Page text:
The performance-raising school effectiveness framework (SEF) will fail if it does not shift focus to Wales's poorest pupils.
That is the verdict of Professor David Egan, a former Assembly government adviser and one architect of the framework, who addressed a largely teacher audience in Llandrindod Wells last week. He said Wales must break the "insidious link" between poverty and low attainment, but that achievement would only rise with greater concentration on schools in the most deprived areas.
The framework, launched in 96 pilot schools last month, is being introduced nationally over the next four years. It will tackle underperformance and seek to narrow the gap between the best and worst- performing schools through a cross-authority promotion of good pedagogy.
But teaching standards at trial schools have already been judged satisfactory or better by Estyn inspectors, and many are located in leafy suburbs, not areas blighted by social deprivation.
"Children in our most disadvantaged areas desperately need their schools to be effective for them," Professor Egan, director of the Institute for Applied Education Research at UWIC, told delegates. "The concentration has to be on our most disadvantaged schools, otherwise it's not worth doing it."
He was speaking at a conference held primarily to discuss Raise (raising attainment and individual standards in education in Wales).
More than 600 schools with 20 per cent of their intake entitled to free school meals have benefited from grants to help them beat disadvantage and poor attainment. The extra funding was made available in 2006 after an unexpected budget windfall to Wales from Gordon Brown, then Chancellor of the Exchequer.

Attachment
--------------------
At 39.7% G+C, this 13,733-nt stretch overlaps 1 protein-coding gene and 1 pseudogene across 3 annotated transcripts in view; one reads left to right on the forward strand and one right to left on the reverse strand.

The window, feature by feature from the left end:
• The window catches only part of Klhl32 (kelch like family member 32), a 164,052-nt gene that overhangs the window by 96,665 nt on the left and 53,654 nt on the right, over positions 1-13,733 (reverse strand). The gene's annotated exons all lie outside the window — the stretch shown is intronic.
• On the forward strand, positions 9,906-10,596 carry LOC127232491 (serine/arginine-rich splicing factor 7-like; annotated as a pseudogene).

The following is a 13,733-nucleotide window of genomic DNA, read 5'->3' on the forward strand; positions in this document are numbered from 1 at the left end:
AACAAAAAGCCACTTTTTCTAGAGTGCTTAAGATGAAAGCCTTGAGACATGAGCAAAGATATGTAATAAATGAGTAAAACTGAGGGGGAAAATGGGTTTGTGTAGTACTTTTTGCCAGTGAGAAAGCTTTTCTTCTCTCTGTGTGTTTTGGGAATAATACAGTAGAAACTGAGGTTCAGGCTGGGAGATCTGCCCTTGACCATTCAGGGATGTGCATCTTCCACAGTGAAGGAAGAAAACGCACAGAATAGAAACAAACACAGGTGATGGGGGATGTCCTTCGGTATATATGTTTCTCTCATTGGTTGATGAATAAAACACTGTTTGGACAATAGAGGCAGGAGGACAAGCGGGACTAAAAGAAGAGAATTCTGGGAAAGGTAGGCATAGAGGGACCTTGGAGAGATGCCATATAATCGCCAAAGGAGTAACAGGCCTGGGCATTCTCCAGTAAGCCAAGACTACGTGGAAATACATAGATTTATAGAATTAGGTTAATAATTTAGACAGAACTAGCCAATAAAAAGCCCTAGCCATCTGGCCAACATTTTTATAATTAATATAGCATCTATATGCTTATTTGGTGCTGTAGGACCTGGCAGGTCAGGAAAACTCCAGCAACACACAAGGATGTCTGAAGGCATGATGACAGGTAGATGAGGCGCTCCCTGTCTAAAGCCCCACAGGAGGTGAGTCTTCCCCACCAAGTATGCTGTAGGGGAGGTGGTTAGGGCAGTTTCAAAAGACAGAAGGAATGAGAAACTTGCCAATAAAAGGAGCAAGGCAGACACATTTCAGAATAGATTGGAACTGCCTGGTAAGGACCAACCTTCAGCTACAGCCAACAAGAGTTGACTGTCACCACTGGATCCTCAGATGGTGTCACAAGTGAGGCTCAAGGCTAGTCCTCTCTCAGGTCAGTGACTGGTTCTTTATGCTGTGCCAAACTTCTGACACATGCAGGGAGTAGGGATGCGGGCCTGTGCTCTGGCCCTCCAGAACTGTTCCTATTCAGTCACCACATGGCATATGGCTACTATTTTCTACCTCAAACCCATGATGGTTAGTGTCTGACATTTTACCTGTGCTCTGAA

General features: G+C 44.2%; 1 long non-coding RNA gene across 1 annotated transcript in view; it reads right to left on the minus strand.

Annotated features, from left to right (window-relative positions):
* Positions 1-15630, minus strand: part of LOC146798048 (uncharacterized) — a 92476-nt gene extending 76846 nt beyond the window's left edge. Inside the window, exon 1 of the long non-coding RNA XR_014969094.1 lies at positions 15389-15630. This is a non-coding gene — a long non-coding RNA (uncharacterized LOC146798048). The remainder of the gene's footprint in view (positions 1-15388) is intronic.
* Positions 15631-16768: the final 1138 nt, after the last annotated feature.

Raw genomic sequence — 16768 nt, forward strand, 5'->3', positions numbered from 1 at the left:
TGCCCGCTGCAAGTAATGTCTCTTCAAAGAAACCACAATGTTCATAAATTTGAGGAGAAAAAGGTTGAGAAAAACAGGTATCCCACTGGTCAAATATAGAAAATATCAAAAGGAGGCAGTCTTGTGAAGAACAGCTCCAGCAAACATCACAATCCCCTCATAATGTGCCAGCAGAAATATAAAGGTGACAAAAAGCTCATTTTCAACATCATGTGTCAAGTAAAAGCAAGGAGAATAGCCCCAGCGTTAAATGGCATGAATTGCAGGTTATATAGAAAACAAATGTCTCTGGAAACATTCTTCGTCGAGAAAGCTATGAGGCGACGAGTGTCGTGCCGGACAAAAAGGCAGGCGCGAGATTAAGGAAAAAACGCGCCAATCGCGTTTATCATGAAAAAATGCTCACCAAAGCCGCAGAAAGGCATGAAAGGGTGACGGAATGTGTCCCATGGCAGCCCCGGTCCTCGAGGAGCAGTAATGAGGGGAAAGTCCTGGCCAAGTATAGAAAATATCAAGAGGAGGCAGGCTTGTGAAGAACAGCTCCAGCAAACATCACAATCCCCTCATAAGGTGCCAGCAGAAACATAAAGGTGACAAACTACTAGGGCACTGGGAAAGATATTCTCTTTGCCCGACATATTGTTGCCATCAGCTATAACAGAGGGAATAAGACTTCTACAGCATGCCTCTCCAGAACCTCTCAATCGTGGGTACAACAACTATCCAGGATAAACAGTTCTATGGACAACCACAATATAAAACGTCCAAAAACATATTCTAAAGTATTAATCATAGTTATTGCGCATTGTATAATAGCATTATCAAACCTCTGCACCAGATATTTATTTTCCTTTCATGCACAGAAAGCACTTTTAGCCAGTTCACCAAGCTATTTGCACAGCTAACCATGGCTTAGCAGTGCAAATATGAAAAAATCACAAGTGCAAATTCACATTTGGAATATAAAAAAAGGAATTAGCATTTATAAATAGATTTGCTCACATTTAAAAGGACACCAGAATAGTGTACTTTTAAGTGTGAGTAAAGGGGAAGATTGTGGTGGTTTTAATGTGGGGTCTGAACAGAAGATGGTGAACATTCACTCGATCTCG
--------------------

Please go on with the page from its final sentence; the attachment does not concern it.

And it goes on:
Officials believed the cash should not be spread too thinly, so pound;16 million was pumped into schools during 2006-07 - pound;13m of which was provided by Westminster and a further pound;3m by the Assembly government.
The decision to set the cut-off point for Raise at 20 per cent entitlement to free school meals left some headteachers of schools in deprived areas angry that they had been unfairly disadvantaged.
Professor Egan maintained there had not been nearly enough cash, or targeted help, to tackle the "corrosive and toxic" link between poverty and poor results in Wales - an educational barrier other countries in a similar situation have already tackled successfully.
He said initiatives such as Flying Start, which give targeted help, including free childcare, to the parents of under-3s, were helpful.
But he asked if schools in disadvantaged areas of Wales should have more funding, and whether a complete overhaul of the secondary school system is needed.
An Assembly government spokesperson said: "Schools selected for the SEF pilot across Wales include a mix of socially advantaged and disadvantaged schools, as well as those in different locations, and those of different size, language and faith.
"The pilot school selection criteria were agreed with the LEAs to ensure that pilot schools did not become overloaded and adversely affect outcomes for children and young people," he added.